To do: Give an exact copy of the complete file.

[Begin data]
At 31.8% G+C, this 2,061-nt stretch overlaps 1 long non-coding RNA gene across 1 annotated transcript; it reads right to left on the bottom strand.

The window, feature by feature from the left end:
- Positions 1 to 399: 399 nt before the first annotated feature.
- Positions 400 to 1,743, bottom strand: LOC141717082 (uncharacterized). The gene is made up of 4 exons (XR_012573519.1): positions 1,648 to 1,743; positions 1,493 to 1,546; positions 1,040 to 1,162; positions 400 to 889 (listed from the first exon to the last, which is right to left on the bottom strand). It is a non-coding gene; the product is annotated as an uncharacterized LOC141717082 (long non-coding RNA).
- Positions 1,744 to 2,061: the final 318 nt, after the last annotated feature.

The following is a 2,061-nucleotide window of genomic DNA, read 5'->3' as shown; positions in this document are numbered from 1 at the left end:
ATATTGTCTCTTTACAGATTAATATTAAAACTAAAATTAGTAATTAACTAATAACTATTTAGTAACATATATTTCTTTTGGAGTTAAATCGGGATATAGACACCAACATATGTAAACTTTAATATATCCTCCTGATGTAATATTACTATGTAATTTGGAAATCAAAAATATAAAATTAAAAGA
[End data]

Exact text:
At 31.8% G+C, this 2,061-nt stretch overlaps 1 long non-coding RNA gene across 1 annotated transcript; it reads right to left on the bottom strand.

The window, feature by feature from the left end:
- Positions 1 to 399: 399 nt before the first annotated feature.
- Positions 400 to 1,743, bottom strand: LOC141717082 (uncharacterized). The gene is made up of 4 exons (XR_012573519.1): positions 1,648 to 1,743; positions 1,493 to 1,546; positions 1,040 to 1,162; positions 400 to 889 (listed from the first exon to the last, which is right to left on the bottom strand). It is a non-coding gene; the product is annotated as an uncharacterized LOC141717082 (long non-coding RNA).
- Positions 1,744 to 2,061: the final 318 nt, after the last annotated feature.

The following is a 2,061-nucleotide window of genomic DNA, read 5'->3' as shown; positions in this document are numbered from 1 at the left end:
ATATTGTCTCTTTACAGATTAATATTAAAACTAAAATTAGTAATTAACTAATAACTATTTAGTAACATATATTTCTTTTGGAGTTAAATCGGGATATAGACACCAACATATGTAAACTTTAATATATCCTCCTGATGTAATATTACTATGTAATTTGGAAATCAAAAATATAAAATTAAAAGA